Now it can be told: The bank that exposed the federal government to the greatest potential loss during the government bailout was Citigroup, which received a grand total of $476.2 billion in cash and guarantees, according to a new report of the Congressional Oversight Panel which oversees the TARP program.
The Oversight panel tallied up the amounts of aid each bank received from the alphabet-soup panoply of federal bailout efforts, including TARP, the FDIC and the Federal Reserve.
For example, of Citi's total federal assistance, $25 billion came from the TARP's CPP program, $68.6 billion came from the FDIC's TLGP debt issuance program, and $88 billion came from the Federal Reserve's TAF liquidity program, among others.
The second biggest recipient of federal assistance, the new report says, was Bank of America , which racked up $336.1 billion in federal help.
Third on the list was Morgan Stanley , with a total of $135 billion in help.
The Congressional Oversight Panel, which was created by Congress to watch over TARP money, is winding down this week—but not before putting out its final report on the bailout era in American finance .
The problem with TARP, the panel said, was that it created a moral hazard: "Very large financial institutions may now rationally decide to take inflated risks because they expect that, if their gamble fails, taxpayers will bear the loss," the report concluded. "Ironically, these inflated risks may create even greater systemic risk and increase the likelihood of future crises and bailouts. In addition, Treasury‘s intervention in the automotive industry, rescuing companies that were not banks and were not particularly interconnected within the financial system, extended the?too big to fail guarantee and its associated moral hazard to non-financial firms."
And the panel also accused Treasury of not asking for enough data on exactly where all that bailout cash actually went. "Treasury decided in the TARP‘s earliest days to push tens of billions of dollars out the door to very large financial institutions without requiring banks to reveal how the money was used," the panel noted. "As a result, the public will never know to what purpose its money was put."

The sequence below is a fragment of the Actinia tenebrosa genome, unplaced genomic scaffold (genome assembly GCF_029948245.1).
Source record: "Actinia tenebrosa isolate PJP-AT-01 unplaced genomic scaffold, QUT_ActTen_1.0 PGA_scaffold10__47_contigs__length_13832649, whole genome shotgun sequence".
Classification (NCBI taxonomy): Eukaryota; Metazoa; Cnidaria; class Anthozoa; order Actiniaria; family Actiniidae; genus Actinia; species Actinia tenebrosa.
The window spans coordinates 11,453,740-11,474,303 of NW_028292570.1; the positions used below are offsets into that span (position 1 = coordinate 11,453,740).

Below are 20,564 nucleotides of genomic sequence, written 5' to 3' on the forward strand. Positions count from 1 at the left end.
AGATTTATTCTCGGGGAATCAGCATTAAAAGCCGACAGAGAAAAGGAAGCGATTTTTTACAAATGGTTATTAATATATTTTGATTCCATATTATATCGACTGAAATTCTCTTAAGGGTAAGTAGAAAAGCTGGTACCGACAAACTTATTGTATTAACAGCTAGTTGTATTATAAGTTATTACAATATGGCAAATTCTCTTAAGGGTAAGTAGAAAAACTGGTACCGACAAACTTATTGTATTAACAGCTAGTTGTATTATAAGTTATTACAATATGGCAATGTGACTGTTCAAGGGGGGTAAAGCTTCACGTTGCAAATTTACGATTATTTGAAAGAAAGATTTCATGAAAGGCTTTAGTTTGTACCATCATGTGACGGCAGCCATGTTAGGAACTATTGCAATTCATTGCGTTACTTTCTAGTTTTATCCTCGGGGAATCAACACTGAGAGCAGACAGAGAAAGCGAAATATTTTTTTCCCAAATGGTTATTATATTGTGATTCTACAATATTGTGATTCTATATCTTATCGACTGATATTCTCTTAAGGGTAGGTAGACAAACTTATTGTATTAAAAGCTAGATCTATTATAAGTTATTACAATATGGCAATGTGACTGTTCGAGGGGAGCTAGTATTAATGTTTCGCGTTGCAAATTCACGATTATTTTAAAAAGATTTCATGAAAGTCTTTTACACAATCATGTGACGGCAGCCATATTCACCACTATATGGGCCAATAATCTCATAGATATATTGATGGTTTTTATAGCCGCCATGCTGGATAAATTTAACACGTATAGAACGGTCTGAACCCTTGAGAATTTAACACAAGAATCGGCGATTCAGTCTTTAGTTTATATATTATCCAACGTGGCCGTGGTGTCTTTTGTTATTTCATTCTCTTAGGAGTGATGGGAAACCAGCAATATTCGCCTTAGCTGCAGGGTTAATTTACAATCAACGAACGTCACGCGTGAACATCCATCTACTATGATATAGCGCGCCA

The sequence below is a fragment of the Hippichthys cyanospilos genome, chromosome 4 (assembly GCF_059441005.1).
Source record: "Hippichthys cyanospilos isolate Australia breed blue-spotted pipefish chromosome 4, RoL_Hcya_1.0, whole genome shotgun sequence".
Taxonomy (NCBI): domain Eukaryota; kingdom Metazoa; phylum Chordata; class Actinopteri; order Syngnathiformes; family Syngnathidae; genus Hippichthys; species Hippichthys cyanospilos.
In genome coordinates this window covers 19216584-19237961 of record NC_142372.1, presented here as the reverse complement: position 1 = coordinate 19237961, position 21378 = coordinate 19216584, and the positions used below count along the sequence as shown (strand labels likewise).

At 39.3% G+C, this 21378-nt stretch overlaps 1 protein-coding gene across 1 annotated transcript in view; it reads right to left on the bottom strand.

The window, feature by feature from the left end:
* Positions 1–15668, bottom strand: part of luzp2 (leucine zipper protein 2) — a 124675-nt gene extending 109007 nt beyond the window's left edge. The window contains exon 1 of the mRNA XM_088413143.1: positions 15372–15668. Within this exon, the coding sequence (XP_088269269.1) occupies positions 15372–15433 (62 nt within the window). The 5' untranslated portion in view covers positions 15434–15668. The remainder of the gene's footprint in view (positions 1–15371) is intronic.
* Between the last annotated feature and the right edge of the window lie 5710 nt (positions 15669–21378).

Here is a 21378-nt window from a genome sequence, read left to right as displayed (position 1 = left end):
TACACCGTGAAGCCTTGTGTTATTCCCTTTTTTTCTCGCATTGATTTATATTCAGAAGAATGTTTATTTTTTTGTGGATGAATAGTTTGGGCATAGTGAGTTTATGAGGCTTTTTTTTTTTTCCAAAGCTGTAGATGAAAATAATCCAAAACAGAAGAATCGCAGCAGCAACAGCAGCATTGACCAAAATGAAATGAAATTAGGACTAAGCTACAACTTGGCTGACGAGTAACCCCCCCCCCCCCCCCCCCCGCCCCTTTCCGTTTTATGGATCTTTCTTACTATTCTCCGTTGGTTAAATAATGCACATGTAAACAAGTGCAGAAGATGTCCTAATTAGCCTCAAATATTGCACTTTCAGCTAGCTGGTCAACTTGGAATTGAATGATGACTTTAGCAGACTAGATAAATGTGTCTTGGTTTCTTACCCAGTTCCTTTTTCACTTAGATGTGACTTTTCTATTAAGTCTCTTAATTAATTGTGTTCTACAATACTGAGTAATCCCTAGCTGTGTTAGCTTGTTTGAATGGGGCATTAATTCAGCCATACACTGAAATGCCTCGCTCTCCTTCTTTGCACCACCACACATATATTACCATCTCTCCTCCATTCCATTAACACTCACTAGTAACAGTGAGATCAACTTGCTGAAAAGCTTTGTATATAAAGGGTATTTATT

All in all, however, the oversight panel was relatively complimentary toward government officials' efforts to stabilize the global financial system: "It is now clear that, although America has endured a wrenching recession, it has not experienced a second Great Depression. The TARP does not deserve full credit for this outcome, but it provided critical support to markets at a moment of profound uncertainty. It achieved this effect in part by providing capital to banks but, more significantly, by demonstrating that the United States would take any action necessary to prevent the collapse of its financial system."
Treasury officials convened a conference call with reporters Tuesday evening to mount a strong defense of the TARP program. "Where we are today shows that the program, by any reasonably objective measure, was a success," said Acting Assistant Secretary Timothy Massad. "It was vital that the government act with overwhelming force...we broke the back of the crisis."
And Massad disputed that the too-big-to-fail problem remains an issue, citing new powers given to government regulators under the Dodd Frank act to wind down systemically risky financial firms.